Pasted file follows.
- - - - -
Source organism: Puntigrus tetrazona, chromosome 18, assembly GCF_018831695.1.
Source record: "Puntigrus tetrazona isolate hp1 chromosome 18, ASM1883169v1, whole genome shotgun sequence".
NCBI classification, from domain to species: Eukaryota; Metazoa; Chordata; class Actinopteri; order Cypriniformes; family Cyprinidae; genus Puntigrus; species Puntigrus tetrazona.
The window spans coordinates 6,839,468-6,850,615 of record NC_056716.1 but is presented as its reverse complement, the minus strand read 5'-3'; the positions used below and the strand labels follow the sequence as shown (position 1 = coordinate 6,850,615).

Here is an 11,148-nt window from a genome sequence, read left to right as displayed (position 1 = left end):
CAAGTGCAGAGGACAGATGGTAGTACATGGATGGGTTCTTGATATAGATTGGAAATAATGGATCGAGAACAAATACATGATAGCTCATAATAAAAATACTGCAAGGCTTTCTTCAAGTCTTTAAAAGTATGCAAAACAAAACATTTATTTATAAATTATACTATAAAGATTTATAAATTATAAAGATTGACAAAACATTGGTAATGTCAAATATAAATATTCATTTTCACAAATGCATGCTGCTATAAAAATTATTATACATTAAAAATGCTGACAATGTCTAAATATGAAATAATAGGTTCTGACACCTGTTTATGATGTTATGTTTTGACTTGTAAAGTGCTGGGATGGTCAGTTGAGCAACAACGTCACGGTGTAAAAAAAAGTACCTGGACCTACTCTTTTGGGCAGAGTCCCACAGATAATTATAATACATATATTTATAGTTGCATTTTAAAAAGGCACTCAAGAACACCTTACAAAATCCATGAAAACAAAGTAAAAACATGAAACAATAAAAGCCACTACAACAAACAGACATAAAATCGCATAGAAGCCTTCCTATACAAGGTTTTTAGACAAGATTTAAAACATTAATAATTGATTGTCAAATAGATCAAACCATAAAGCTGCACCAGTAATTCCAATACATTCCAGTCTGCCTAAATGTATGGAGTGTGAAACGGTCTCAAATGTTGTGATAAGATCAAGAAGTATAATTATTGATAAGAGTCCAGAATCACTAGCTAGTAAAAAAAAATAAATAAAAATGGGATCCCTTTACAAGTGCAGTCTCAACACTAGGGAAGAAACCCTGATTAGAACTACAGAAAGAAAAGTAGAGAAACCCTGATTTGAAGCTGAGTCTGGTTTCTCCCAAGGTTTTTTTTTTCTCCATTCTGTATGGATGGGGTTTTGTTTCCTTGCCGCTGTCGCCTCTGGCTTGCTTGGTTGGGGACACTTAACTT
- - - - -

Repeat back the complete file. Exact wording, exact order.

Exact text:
Source organism: Puntigrus tetrazona, chromosome 18, assembly GCF_018831695.1.
Source record: "Puntigrus tetrazona isolate hp1 chromosome 18, ASM1883169v1, whole genome shotgun sequence".
NCBI classification, from domain to species: Eukaryota; Metazoa; Chordata; class Actinopteri; order Cypriniformes; family Cyprinidae; genus Puntigrus; species Puntigrus tetrazona.
The window spans coordinates 6,839,468-6,850,615 of record NC_056716.1 but is presented as its reverse complement, the minus strand read 5'-3'; the positions used below and the strand labels follow the sequence as shown (position 1 = coordinate 6,850,615).

Here is an 11,148-nt window from a genome sequence, read left to right as displayed (position 1 = left end):
CAAGTGCAGAGGACAGATGGTAGTACATGGATGGGTTCTTGATATAGATTGGAAATAATGGATCGAGAACAAATACATGATAGCTCATAATAAAAATACTGCAAGGCTTTCTTCAAGTCTTTAAAAGTATGCAAAACAAAACATTTATTTATAAATTATACTATAAAGATTTATAAATTATAAAGATTGACAAAACATTGGTAATGTCAAATATAAATATTCATTTTCACAAATGCATGCTGCTATAAAAATTATTATACATTAAAAATGCTGACAATGTCTAAATATGAAATAATAGGTTCTGACACCTGTTTATGATGTTATGTTTTGACTTGTAAAGTGCTGGGATGGTCAGTTGAGCAACAACGTCACGGTGTAAAAAAAAGTACCTGGACCTACTCTTTTGGGCAGAGTCCCACAGATAATTATAATACATATATTTATAGTTGCATTTTAAAAAGGCACTCAAGAACACCTTACAAAATCCATGAAAACAAAGTAAAAACATGAAACAATAAAAGCCACTACAACAAACAGACATAAAATCGCATAGAAGCCTTCCTATACAAGGTTTTTAGACAAGATTTAAAACATTAATAATTGATTGTCAAATAGATCAAACCATAAAGCTGCACCAGTAATTCCAATACATTCCAGTCTGCCTAAATGTATGGAGTGTGAAACGGTCTCAAATGTTGTGATAAGATCAAGAAGTATAATTATTGATAAGAGTCCAGAATCACTAGCTAGTAAAAAAAAATAAATAAAAATGGGATCCCTTTACAAGTGCAGTCTCAACACTAGGGAAGAAACCCTGATTAGAACTACAGAAAGAAAAGTAGAGAAACCCTGATTTGAAGCTGAGTCTGGTTTCTCCCAAGGTTTTTTTTTTCTCCATTCTGTATGGATGGGGTTTTGTTTCCTTGCCGCTGTCGCCTCTGGCTTGCTTGGTTGGGGACACTTAACTT